By Kelsey Miller
Annika had lived her whole life in Utah, but it never really felt like home. “I was a Black woman living in a predominantly white state,” she explains. “I was a minority, and that was constantly pointed out to me.” It was tough to connect with people and make friends, and dating was an even bigger challenge. Annika struggles with social anxiety, so Bumble was a good way for her to meet new people, even though she wasn’t looking for anything specific. In February 2020, her life was quite full as it was: Annika was a 22-year-old college student in Salt Lake City, and a single parent to her four-year-old daughter Haylee. Sure, romance might be nice, “but I genuinely thought it would be impossible to find love.” Then Drew found her.
“I remember thinking that she had a great smile,” says Drew, a finance manager, recalling her profile. “And you could tell just from her pictures what a lively personality she had.” Annika was immediately drawn in by Drew’s profile too. She liked that he was college-educated and thought he was really attractive. Of all the descriptors Drew had included, “recovering sneakerhead” jumped out at Annika first. “I love shoes!” she laughs.
Drew and Annika started chatting on Bumble, “and almost immediately, I felt a connection,” she says. Soon they were texting or talking on the phone every day, discovering things that they had in common, like the music they enjoyed. But the connection was less about what they discussed than the ease they both felt talking to each other. “I felt I could just be who I was,” says Drew. “I didn’t have to put on an act—the chemistry was natural.”
But the timing of their connection was tricky. Soon after they matched and before they’d arranged a first date, the COVID-19 pandemic hit the U.S. Unable to meet in person, they dated virtually for a month, video chatting daily and watching movies “together” from their respective homes. They talked so often that there were many nights that Annika fell asleep while they were on the phone.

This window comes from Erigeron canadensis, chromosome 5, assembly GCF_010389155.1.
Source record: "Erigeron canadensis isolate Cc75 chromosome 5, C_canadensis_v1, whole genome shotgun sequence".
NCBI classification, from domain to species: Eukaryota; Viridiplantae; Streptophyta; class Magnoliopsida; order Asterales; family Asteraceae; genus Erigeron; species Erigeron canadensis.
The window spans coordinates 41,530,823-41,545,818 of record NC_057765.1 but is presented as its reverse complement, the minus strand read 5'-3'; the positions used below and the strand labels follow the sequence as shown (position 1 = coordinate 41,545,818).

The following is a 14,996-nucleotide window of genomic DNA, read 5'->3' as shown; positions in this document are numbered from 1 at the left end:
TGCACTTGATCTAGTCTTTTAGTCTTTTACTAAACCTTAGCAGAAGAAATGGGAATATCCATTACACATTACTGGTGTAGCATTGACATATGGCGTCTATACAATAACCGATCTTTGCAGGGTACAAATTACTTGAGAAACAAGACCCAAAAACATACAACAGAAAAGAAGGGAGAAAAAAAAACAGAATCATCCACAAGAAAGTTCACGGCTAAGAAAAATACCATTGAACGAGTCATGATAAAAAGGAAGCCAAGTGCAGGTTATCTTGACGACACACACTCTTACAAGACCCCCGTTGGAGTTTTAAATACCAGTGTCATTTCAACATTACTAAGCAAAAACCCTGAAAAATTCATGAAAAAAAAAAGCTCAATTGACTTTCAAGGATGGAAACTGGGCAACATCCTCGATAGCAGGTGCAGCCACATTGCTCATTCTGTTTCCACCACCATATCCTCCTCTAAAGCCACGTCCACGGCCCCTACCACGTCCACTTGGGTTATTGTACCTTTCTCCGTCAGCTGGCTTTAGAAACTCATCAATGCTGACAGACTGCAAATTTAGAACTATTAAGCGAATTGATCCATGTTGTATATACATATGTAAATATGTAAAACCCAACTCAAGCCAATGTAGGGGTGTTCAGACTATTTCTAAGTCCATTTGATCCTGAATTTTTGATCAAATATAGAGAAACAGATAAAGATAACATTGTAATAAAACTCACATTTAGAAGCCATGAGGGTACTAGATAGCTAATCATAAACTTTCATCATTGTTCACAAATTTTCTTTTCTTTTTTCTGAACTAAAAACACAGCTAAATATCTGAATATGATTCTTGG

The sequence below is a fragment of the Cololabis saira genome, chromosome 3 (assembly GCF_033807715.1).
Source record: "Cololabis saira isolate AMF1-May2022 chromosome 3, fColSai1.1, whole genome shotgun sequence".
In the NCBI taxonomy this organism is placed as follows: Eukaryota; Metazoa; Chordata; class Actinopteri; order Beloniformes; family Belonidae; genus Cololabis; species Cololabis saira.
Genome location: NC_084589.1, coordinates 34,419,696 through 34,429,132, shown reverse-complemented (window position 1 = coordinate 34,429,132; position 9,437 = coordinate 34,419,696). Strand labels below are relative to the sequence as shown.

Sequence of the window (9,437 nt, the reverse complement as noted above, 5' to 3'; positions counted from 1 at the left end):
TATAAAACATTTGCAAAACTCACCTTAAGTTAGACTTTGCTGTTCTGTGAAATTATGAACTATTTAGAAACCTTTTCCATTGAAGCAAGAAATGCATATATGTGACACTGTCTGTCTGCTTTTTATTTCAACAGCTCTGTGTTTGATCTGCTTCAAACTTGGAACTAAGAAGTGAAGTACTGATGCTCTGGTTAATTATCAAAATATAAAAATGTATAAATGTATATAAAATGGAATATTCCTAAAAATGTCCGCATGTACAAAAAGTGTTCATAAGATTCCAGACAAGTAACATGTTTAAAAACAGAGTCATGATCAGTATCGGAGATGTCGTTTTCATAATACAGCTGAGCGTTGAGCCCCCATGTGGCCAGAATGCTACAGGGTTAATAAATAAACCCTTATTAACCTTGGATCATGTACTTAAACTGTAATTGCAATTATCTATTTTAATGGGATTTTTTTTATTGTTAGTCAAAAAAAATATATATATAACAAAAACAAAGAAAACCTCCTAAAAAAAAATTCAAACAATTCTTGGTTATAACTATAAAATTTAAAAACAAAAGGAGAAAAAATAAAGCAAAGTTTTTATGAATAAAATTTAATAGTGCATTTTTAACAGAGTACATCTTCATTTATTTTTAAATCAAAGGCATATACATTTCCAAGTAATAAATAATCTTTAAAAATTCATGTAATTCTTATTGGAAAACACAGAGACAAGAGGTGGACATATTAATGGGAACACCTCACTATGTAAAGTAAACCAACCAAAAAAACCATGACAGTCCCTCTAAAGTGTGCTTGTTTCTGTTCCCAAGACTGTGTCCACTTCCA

By the time they finally had an in-person date, it felt almost anticlimactic, but in a good way. “It wasn’t even a ‘date,’ necessarily,” Annika says. “I went to his apartment and he made me dinner. We’d planned to watch a movie, but we wound up talking all night instead.” To them, it felt less like a first date than a continuation of the conversation they’d been having for weeks. Again, both were struck by the comfort they felt in one another’s presence. Being able to openly talk about work or family was no small thing for Drew, a self-described introvert, or the socially anxious Annika. “I don’t even remember what we talked about, specifically,” she says. “It felt like we talked about everything. I just remember laughing so hard that I got a stitch in my side.”
By that time Annika had started working as a nurse aide, and in order to protect her patients she wouldn’t leave her home if COVID case numbers were high. Sometimes they didn’t see each other for weeks, but they kept dating virtually. Their conversations continued to be “riveting,” aided by the fact that they have a similar sense of humor. “We’re constantly laughing!” says Annika. “He’s the funniest person I’ve ever met.” When it was safe to meet up, they saw each other daily, spending their time cooking together, playing Monopoly for hours, and watching movies.